Final Cut Pro lays out a working environment in four basic windows: a Viewer; a Canvas; a Timeline; and a Browser. The Viewer previews the work, while the Canvas window provides for the construction of a video with drag-and-drop editing. As a film clip is dragged over the Canvas window, a semi-transparent menu pops on allowing users to insert the clip, overwrite an existing one, replace a previous clip, fit to fill an existing amount of time, or superimpose one clip on top of another. A timeline at the bottom of the screen provides A and B tracks and up to eight simultaneous audio tracks. Finally, the Browser window can quickly sort through video and audio clips, graphics and typographic treatments, providing handy access.
Final Cut Pro has a logical, if not intuitive, interface. Since most decisions are made visually, with near-instantaneous results, it's easy to fall into a productive rhythm of selecting work, dragging it into place, rendering a transition -- there are dozens included as off-the-shelf defaults -- and immediately previewing the work in progress. Output options include video, QuickTime, a digital stream for Websites, still images or even as audio.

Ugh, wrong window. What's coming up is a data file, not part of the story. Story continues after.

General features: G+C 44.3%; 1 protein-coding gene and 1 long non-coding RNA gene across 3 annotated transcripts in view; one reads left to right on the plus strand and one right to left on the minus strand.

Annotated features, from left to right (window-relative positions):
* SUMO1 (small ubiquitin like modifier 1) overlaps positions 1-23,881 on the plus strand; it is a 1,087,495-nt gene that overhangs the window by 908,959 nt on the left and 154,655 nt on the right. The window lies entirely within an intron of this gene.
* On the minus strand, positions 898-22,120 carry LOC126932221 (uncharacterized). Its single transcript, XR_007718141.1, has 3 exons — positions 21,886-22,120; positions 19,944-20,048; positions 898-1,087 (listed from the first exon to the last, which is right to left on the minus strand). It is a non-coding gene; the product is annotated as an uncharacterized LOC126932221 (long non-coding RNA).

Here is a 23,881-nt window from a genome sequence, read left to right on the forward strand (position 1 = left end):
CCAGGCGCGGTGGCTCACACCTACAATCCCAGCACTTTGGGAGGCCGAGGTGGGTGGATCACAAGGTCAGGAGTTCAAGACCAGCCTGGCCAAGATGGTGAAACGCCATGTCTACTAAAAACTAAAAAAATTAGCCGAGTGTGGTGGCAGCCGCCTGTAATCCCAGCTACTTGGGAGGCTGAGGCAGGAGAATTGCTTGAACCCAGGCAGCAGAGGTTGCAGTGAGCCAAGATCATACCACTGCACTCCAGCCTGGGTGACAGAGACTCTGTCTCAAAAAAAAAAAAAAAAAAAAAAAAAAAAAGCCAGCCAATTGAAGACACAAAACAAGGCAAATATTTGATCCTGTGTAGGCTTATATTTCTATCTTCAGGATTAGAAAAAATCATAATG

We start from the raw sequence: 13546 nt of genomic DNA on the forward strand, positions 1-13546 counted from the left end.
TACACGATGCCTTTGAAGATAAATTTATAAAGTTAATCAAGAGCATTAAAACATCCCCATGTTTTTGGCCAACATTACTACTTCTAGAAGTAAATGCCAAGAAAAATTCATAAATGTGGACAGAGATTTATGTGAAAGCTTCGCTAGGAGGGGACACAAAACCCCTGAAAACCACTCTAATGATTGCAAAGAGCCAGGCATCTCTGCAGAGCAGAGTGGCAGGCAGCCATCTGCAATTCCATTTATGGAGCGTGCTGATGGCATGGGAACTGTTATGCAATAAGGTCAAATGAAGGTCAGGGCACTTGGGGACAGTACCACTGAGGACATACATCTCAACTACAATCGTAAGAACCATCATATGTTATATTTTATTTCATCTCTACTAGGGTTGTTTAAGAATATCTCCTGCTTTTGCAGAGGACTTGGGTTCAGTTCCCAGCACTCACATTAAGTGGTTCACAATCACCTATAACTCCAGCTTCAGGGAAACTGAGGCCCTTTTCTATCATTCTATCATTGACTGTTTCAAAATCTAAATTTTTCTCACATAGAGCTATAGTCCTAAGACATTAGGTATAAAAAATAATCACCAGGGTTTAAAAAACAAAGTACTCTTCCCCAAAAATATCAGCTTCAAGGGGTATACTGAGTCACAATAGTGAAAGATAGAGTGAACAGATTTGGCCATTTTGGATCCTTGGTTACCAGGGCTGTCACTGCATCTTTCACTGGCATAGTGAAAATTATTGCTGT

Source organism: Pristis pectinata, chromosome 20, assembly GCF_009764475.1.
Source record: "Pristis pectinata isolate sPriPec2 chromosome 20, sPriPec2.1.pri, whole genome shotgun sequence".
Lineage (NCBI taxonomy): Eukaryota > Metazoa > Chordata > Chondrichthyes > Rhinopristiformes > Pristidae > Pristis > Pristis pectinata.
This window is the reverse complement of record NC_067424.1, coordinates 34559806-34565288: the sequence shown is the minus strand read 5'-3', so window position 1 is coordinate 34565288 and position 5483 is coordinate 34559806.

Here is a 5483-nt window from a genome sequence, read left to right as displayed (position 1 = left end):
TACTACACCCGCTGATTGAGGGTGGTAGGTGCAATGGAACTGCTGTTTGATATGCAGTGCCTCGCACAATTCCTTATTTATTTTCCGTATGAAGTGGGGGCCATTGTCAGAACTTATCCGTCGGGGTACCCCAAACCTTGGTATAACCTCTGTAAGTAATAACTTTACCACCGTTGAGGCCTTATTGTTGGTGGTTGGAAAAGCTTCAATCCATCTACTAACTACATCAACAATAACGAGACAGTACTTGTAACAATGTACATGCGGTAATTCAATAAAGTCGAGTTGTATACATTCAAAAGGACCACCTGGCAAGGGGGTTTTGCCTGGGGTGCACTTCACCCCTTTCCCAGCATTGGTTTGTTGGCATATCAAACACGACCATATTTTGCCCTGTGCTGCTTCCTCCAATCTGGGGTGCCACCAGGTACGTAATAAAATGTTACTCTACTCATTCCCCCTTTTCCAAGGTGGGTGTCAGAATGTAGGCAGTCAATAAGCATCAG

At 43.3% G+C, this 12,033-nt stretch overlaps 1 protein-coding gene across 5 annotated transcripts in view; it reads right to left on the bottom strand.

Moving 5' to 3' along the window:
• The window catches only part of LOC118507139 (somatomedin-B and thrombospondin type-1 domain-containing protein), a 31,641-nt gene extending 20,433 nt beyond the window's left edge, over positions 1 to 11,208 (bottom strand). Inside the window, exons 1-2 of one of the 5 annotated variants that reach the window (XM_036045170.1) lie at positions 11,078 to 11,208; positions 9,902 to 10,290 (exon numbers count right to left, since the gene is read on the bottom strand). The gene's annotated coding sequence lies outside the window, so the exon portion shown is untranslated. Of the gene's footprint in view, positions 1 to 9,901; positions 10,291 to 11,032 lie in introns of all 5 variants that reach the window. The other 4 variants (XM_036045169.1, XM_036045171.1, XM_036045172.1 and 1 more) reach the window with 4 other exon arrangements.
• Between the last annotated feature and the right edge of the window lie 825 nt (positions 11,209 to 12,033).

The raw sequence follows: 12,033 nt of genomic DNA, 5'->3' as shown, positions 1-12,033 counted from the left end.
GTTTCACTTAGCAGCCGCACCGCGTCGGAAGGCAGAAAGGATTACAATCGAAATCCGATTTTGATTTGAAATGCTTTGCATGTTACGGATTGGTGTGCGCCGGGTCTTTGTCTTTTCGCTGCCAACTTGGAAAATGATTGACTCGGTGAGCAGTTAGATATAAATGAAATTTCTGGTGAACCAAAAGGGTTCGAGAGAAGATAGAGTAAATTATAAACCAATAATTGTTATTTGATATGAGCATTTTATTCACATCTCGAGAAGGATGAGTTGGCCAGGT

Ready for your closeup, Mr. Jobs: if they gave Oscars for software, Final Cut